To develop a complete source separation algorithm, several improvements are needed.
First, it is necessary to implement this technique into an algorithm frametoframe to address the separation of long duration signals. The fundamental frequency, onset, and offset estimation algorithms presented in “Separationalgorithm” section and [38] are able to work dynamically, obtaining the parameters of pitch, starting, and ending time of each note present in the mixture.
There are several useful techniques to properly assign each separated note to its corresponding source. For example, to use a rough estimation of the pitches of the mixture [22] or the score of the analyzed signal. Other possibility is to develop an algorithm of timbre classification. This method has the advantage of maintaining the blindness of the system, but the drawback of a potential loss of generality. Both methods could also be used to solve the limitation of the presented technique for the separation of polyphonic instruments.
Finally, as discussed briefly in “Main characteristics, advantages, and limitations” section, the appearance of completely overlapping notes is statistically inevitable in real recordings. This problem (one of the core problems in BASS) must be addressed to develop a complete separation algorithm. Therefore, future challenges remain to be tackled.
Endnotes
^{a}Each original archive consists of a certain number of notes. Each note is approximately 2s long and is immediately preceded and followed by ambient silence. The instruments are recorded in an anechoic chamber. Some instruments are recorded with and without vibrato. All samples are in mono, 16 bit, 44.1 kHz, AIFF format. Resampled at 16 bits, 22.05 kHz, wav format, excerpts consist of isolated notes. Some of these notes have synthetically been mixed. ^{b}We will suppose Δ ϕ_{0} = 0 in Equation (20), but in fact an aleatory initial phase can be inserted without any significant difference in either the numeric or in the acoustical results.
Declarations
Acknowledgements
This study was supported by the Spanish government project TEC200914414C0301 (Analysis, Classification and Separation of Sound Sources, Ancla S^{3}v2.0). Many thanks to the reviewers for their insightful comments.
Authors’ Affiliations
References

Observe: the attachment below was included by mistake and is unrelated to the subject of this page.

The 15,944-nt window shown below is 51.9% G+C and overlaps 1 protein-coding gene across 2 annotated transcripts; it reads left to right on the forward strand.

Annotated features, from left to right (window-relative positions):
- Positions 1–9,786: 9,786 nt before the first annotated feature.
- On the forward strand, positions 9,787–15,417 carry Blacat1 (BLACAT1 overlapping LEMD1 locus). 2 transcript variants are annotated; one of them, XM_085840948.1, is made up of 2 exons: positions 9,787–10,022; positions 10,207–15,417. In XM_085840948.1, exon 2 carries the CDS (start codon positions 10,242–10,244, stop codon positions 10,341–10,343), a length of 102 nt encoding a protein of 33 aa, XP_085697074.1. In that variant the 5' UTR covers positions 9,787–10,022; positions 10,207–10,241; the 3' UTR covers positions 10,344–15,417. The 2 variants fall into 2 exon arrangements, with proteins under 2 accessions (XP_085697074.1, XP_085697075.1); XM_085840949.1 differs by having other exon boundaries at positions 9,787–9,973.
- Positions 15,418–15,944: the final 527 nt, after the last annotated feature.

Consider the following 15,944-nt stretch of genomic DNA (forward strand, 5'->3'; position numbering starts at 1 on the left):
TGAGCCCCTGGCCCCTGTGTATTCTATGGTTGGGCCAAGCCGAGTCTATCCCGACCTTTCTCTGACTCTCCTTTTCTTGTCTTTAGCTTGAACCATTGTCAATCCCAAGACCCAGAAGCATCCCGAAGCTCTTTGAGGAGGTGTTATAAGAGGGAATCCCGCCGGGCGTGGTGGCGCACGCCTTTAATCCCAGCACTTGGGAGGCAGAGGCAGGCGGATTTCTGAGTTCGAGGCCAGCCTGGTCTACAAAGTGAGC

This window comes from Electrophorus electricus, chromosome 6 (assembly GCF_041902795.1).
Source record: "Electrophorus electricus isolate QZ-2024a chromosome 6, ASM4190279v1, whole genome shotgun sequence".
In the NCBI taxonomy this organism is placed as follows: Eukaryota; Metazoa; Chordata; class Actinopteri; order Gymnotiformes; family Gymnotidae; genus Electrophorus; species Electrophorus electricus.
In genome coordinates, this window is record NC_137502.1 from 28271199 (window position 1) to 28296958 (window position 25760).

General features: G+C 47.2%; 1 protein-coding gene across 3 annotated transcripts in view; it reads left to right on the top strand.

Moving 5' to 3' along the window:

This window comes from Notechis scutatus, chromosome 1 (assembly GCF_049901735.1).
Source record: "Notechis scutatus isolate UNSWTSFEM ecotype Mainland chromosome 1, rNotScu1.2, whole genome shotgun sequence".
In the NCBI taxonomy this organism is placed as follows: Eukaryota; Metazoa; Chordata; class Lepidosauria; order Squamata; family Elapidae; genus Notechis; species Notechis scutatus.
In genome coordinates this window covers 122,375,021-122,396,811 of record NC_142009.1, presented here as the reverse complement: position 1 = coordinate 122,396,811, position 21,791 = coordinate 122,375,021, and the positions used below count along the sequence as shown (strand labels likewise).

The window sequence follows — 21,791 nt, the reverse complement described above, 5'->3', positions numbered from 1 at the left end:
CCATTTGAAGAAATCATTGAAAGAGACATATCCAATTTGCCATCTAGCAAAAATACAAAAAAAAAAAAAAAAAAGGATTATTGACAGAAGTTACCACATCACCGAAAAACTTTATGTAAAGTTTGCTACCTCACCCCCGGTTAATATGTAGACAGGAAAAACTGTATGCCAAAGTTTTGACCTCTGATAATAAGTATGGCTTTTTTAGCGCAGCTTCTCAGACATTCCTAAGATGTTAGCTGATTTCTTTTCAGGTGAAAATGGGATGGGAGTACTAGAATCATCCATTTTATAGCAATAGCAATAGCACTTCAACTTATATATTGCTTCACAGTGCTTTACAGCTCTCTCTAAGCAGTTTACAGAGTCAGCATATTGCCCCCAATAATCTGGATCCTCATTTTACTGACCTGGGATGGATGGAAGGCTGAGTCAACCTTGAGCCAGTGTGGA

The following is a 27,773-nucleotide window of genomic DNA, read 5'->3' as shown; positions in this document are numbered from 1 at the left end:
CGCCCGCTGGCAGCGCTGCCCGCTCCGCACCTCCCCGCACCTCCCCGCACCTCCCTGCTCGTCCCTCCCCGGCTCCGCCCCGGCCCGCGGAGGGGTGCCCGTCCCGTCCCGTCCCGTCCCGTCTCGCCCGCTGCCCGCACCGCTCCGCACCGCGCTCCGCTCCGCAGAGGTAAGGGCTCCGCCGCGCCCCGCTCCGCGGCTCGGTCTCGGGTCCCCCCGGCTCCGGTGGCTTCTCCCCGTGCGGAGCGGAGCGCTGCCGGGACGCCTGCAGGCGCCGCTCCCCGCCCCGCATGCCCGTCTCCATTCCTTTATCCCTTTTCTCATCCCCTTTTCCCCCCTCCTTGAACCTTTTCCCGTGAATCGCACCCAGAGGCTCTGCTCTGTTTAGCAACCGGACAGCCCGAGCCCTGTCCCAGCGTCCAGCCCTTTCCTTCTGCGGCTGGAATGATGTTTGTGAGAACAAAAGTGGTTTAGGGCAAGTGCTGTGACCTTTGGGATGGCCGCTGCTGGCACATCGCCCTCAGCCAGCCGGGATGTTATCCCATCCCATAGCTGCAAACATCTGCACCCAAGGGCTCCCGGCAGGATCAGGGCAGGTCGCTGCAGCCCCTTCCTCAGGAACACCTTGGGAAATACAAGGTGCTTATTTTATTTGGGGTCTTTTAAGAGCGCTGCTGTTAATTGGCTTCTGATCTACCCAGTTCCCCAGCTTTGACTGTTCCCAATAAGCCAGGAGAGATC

Rickard S: Blind Speech Separation, chapter 8. The DUET Blind Source Separation Algorithm. (Springer, Netherlands, 2007), pp. 217–241Google Scholar
 Melia T: Underdetermined blind source separation in echoic environments using linear arrays and sparse representations. Ph.D. thesis, School of Electrical, Electronic and Mechanical Engineering University College Dublin, National University of Ireland, 2007MATHGoogle Scholar
 Cobos M, Lrópez JJ: Stereo audio source separation based on timefrequency masking and multilevel thresholding. Dig. Signal Process 2008, 18: 960976.View ArticleGoogle Scholar
 Cobos M: Application of sound source separation methods to advanced spatial audio systems. Ph.D. thesis, Universidad Politrécnica de Valencia, 2009Google Scholar
 Yilmaz Ö, Rickard S: Blind separation of speech mixtures via timefrequency masking. IEEE Trans. Signal Process 2004, 52(7):18301847.MathSciNetView ArticleGoogle Scholar
 Bregman AS: Auditory Scene Analysis: The perceptual organization of sound. (MIT Press, Boston, 1990)Google Scholar
 Brown GJ, Cooke M: Computational auditory scene analysis. Comput. Speech Lang. Elsevier 1994, 8(4):297336.View ArticleGoogle Scholar
 Wang D, Brown GJ: Computational Auditory Scene Analysis: Principles, Algorithms, and Applications. (WileyIEEE Press, Hoboken, 2006)View ArticleGoogle Scholar
 Cauwenberghs G: Monaural separation of independent acoustical components. Proceedings of the 1999 IEEE International Symposium on Circuits and SystemsISCAS ’99 vol. 5, (Orlando, Florida, USA),1999, pp. 62–65Google Scholar
 Amari S, Cardoso JF: Blind source separation—semiparametric statistical approach. IEEE Trans. Signal Process 1997, 45(11):26922700.View ArticleGoogle Scholar